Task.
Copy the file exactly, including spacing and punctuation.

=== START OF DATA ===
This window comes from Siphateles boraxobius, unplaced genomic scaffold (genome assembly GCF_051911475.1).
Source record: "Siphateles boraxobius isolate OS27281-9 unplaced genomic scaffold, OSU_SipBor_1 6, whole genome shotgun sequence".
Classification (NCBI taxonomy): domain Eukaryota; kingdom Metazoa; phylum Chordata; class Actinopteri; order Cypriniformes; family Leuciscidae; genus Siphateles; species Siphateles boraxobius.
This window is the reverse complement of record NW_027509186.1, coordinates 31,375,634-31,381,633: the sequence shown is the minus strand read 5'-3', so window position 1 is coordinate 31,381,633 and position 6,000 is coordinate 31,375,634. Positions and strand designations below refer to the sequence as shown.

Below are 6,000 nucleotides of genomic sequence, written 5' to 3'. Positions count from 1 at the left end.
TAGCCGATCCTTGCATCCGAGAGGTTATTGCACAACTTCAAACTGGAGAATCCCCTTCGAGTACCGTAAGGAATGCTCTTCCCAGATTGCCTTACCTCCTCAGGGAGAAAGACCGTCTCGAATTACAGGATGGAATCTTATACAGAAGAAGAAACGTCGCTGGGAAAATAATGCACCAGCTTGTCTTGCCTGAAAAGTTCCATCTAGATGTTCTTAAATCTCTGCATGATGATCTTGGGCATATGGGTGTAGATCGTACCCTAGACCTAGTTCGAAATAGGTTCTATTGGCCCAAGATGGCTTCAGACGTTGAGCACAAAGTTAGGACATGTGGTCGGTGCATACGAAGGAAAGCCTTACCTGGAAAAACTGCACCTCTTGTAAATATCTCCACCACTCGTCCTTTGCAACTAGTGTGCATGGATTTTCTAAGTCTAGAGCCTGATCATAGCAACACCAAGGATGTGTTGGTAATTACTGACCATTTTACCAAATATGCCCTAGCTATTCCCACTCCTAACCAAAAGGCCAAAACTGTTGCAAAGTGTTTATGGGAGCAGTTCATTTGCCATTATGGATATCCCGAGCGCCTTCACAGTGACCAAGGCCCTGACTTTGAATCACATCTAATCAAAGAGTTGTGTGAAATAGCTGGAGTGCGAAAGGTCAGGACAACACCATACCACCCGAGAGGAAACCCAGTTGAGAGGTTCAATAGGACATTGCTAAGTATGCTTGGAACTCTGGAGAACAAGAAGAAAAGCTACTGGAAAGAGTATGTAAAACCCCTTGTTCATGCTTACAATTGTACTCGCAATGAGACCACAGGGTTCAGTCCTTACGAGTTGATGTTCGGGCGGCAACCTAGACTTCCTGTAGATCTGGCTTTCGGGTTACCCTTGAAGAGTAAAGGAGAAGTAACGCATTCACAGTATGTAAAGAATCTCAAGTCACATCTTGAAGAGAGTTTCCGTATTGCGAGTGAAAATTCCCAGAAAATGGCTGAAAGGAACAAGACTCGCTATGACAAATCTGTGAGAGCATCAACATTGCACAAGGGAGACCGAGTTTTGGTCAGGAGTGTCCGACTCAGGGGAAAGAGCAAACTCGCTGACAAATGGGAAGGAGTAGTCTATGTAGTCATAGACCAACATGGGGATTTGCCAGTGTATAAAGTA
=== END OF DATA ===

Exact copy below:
This window comes from Siphateles boraxobius, unplaced genomic scaffold (genome assembly GCF_051911475.1).
Source record: "Siphateles boraxobius isolate OS27281-9 unplaced genomic scaffold, OSU_SipBor_1 6, whole genome shotgun sequence".
Classification (NCBI taxonomy): domain Eukaryota; kingdom Metazoa; phylum Chordata; class Actinopteri; order Cypriniformes; family Leuciscidae; genus Siphateles; species Siphateles boraxobius.
This window is the reverse complement of record NW_027509186.1, coordinates 31,375,634-31,381,633: the sequence shown is the minus strand read 5'-3', so window position 1 is coordinate 31,381,633 and position 6,000 is coordinate 31,375,634. Positions and strand designations below refer to the sequence as shown.

Below are 6,000 nucleotides of genomic sequence, written 5' to 3'. Positions count from 1 at the left end.
TAGCCGATCCTTGCATCCGAGAGGTTATTGCACAACTTCAAACTGGAGAATCCCCTTCGAGTACCGTAAGGAATGCTCTTCCCAGATTGCCTTACCTCCTCAGGGAGAAAGACCGTCTCGAATTACAGGATGGAATCTTATACAGAAGAAGAAACGTCGCTGGGAAAATAATGCACCAGCTTGTCTTGCCTGAAAAGTTCCATCTAGATGTTCTTAAATCTCTGCATGATGATCTTGGGCATATGGGTGTAGATCGTACCCTAGACCTAGTTCGAAATAGGTTCTATTGGCCCAAGATGGCTTCAGACGTTGAGCACAAAGTTAGGACATGTGGTCGGTGCATACGAAGGAAAGCCTTACCTGGAAAAACTGCACCTCTTGTAAATATCTCCACCACTCGTCCTTTGCAACTAGTGTGCATGGATTTTCTAAGTCTAGAGCCTGATCATAGCAACACCAAGGATGTGTTGGTAATTACTGACCATTTTACCAAATATGCCCTAGCTATTCCCACTCCTAACCAAAAGGCCAAAACTGTTGCAAAGTGTTTATGGGAGCAGTTCATTTGCCATTATGGATATCCCGAGCGCCTTCACAGTGACCAAGGCCCTGACTTTGAATCACATCTAATCAAAGAGTTGTGTGAAATAGCTGGAGTGCGAAAGGTCAGGACAACACCATACCACCCGAGAGGAAACCCAGTTGAGAGGTTCAATAGGACATTGCTAAGTATGCTTGGAACTCTGGAGAACAAGAAGAAAAGCTACTGGAAAGAGTATGTAAAACCCCTTGTTCATGCTTACAATTGTACTCGCAATGAGACCACAGGGTTCAGTCCTTACGAGTTGATGTTCGGGCGGCAACCTAGACTTCCTGTAGATCTGGCTTTCGGGTTACCCTTGAAGAGTAAAGGAGAAGTAACGCATTCACAGTATGTAAAGAATCTCAAGTCACATCTTGAAGAGAGTTTCCGTATTGCGAGTGAAAATTCCCAGAAAATGGCTGAAAGGAACAAGACTCGCTATGACAAATCTGTGAGAGCATCAACATTGCACAAGGGAGACCGAGTTTTGGTCAGGAGTGTCCGACTCAGGGGAAAGAGCAAACTCGCTGACAAATGGGAAGGAGTAGTCTATGTAGTCATAGACCAACATGGGGATTTGCCAGTGTATAAAGTA